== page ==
At its best ambient music can gaze outwards and evoke the great unknown of the cosmos, and simultaneously provide the stimulus for an inwards journey into the psyche - an exploration of the notion that in each mind is contained the whole universe. It’s greatest leaps occurred in the early 1970s, acts like Popul Vuh, Tangerine Dream and Klaus Schulze all venturing into the beatless electronic unknown before the actual term ‘ambient’ was widely popularised by Brian Eno after some lengthy sessions with Cluster’s Deiter Moebius and Hans-Joachim Roedelius.
Throughout the genre’s many developments, the 1990s was arguably one of the most pivotal. Through a period of widespread sonic experimentation in electronic music, improving/cheapening electronics led to all manner of stylistic combinations, some terrible, some genius. The latter half of the decade saw techno begin to branch out into ambient, acts like Gas, Fluxion and Vainqueur incorporating heat-soaked soundscapes into the infinite march of 4/4 drums. An interest in the genre was similarly shown by some of the biggest pinups of British electronic music, such as Aphex Twin or The Orb.
To begin our latest series looking at past records from different musical movements, ‘Echo Spaces’, we decided to compile three cuts from the 1990s’ ambient indulgences. This list is certainly not meant to be a reduction of the decade’s greatest ambient achievements, just three slightly lesser known highlights we thought might be worth shedding light on.
Stevie Be Zet’s Archaic Modulations is an intimate listen that seems to address the listener personally, yet which is spiked with the coldness of distance, of the scale of things that outstrip us in space, time, and comprehension. On a more earthly level, Archaic Modulations is one of a series of under-appreciated ambient records from the 1990s on short lived German label Recycle or Die. Although Stevie Be Zet, alias of Steffen Britzke, often produced techno and trance (new age track titles such as ‘Maya & Aliens’ are a giveaway), Archaic Modulations benefits from being largely beatless, foregrounding Britzke’s lush melodies. The fantastic album artwork – a painting by Elisabeth Ernst – hazily depicts a subway train facing into the black abyss at the end of the platform. This metropolitan scene is devoid of any recognisable faces, and the music on Archaic Modulations likewise captures the sense of urban isolation in a world of machines that has been a theme of electronic music since Kraftwerk’s ‘Computer Love’.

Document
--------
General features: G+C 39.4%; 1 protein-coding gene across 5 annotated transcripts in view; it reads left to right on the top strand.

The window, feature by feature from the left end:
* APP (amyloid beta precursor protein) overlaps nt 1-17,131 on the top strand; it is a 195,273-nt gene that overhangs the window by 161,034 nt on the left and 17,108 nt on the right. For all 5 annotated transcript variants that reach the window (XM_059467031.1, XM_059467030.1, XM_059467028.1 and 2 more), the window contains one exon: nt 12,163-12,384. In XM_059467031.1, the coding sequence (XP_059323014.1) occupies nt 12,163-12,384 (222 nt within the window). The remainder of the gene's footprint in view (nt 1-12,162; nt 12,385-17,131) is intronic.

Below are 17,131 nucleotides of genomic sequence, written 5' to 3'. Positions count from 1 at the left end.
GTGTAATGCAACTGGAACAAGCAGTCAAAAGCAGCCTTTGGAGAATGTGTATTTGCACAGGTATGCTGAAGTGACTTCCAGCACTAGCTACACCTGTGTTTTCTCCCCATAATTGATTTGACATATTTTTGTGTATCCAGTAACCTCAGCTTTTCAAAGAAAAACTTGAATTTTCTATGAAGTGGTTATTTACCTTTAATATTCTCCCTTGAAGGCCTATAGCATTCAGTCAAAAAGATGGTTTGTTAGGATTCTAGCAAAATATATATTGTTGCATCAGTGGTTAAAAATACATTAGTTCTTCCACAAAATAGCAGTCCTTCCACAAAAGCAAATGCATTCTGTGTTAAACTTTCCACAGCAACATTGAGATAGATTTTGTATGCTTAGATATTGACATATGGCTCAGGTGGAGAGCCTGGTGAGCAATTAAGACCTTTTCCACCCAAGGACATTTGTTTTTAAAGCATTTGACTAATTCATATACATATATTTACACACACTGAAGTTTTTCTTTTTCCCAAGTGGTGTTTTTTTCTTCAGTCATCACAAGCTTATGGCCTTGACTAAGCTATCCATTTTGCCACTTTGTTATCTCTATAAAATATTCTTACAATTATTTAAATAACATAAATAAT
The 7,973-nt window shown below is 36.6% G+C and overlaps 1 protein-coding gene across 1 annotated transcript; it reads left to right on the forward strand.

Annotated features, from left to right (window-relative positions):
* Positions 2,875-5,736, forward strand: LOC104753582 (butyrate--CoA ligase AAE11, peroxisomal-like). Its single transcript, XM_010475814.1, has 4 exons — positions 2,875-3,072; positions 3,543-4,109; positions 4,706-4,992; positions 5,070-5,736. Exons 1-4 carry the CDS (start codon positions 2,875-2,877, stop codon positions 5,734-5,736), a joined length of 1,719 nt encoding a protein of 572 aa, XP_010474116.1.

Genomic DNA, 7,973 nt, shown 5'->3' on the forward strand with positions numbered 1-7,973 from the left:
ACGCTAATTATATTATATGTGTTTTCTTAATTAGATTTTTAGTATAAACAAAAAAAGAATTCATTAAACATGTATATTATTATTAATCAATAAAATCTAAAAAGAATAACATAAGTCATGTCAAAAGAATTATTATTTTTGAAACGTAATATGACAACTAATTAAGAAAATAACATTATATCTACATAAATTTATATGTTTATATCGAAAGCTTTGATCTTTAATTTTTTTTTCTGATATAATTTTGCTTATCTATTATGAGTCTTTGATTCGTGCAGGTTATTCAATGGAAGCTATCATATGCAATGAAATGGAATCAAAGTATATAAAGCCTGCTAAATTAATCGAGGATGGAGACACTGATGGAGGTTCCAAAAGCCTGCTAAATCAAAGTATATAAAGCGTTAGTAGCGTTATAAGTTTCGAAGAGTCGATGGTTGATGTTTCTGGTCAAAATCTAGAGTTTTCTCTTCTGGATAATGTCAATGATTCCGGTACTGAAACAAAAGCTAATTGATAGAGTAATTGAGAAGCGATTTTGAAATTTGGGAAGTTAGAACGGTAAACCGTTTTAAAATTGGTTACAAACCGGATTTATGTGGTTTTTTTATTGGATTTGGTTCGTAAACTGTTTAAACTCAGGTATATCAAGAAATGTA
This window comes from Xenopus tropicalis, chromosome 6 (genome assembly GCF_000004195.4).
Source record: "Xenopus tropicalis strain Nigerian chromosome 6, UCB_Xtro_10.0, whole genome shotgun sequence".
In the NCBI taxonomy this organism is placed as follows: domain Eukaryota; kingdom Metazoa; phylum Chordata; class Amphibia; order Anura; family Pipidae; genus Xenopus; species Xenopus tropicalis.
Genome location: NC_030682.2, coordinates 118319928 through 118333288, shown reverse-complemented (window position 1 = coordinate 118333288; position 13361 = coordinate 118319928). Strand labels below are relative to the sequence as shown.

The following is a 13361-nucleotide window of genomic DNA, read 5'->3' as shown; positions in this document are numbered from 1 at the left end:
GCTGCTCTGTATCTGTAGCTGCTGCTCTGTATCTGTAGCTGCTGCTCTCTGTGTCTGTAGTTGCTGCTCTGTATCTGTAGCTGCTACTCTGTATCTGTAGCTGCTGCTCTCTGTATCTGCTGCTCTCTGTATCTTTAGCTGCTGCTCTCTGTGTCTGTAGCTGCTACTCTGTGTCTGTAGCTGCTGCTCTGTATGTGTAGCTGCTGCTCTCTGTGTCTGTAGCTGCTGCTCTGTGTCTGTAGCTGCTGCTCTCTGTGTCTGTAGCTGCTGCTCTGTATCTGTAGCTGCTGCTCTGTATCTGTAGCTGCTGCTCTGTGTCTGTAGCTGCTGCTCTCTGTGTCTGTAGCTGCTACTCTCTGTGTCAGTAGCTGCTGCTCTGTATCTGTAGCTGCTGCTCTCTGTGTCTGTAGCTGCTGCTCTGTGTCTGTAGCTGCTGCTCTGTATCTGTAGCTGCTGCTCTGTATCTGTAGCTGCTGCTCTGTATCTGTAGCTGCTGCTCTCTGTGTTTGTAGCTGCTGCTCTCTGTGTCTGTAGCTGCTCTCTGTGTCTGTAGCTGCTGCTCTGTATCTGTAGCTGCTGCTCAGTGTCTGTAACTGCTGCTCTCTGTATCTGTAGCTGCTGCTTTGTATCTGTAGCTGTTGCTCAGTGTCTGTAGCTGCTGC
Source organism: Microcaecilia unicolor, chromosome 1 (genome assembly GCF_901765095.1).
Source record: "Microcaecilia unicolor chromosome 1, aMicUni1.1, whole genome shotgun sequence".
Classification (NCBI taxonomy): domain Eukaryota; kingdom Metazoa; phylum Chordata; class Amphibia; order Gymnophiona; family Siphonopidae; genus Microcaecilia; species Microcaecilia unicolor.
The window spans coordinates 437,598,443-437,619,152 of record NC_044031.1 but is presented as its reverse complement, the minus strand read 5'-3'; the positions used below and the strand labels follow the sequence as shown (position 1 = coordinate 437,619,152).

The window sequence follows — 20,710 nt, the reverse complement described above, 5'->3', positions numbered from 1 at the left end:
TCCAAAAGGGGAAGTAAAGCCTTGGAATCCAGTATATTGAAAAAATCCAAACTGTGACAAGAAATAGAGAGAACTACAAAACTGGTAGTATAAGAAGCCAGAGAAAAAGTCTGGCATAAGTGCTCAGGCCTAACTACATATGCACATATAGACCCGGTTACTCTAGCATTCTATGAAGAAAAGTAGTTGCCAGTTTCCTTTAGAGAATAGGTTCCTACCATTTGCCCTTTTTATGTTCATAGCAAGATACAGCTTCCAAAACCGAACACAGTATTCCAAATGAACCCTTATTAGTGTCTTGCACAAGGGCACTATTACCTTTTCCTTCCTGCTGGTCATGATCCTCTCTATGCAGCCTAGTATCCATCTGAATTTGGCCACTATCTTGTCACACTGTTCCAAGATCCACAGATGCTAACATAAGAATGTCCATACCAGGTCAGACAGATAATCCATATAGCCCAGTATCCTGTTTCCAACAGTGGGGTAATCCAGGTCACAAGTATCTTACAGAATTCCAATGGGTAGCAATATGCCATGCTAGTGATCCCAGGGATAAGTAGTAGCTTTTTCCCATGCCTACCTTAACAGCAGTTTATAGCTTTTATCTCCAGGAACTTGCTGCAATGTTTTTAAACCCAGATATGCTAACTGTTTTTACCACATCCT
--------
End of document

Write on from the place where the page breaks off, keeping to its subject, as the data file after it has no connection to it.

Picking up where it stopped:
Words by Robert Heath
Given the ultra-digitalised, quick-witted musings of the Atom™ project, you’d probably be surprised to know that the man behind the project, Uwe Schmidt, was the co-author of DATacide in the mid-90s, a fairly unashamed exploration into the more psychedelic side of electronic music. If you needed any convincing, just take a look at their album covers - they make Pink Floyd sleeves look like office ceiling tiles in comparison. Between Schmidt and his collaborator Tetsu Inoue, the project ran through the mid-to-late 90s, getting progressively weirder with every release, culminating in Ondas, which features everything from squeaking electronics to lip-trumpet solos. It is with their 1995 album Flowerhead where Schmidt and Inoue really seemed to land on their niche however, amalgamating glacial ambience, stargaze techno and a love for electronic eccentricities into a full length which has as much in common with free-jazz and ’60s psychedelia as it does chin-stroking electronics.
Words by Theo Darton-Moore
Substrata cemented Biosphere as founder of the ‘arctic ambient’ sound. A mountain-climber himself, many of the sounds on this album are field recordings atop Norwegian summits. The record itself centres on themes of solitude, memory and the bitter cold. In the same way that Joy Division sounded somehow dead and empty, Substrata also has an oddly ‘icy’ timbre that gets right to your bones. Each surge of sound is like a blast of wind in a vast tundra.
There is also a strange psychological element to the record. Mythical quotes are woven throughout from Twin Peaks and recordings of a Russian Telepathist. Debussy once wrote that the job of musicians is to have the listener “dreaming of an imaginary country […] one that cannot be found on the map.” Substrata does just this; linking arctic settings with undertones of the subconscious. The crooning on ‘Poa Alpina’ and the soft gusts of ‘Kobresia’ leave you longing for a place you have never been.
Words by George McVicar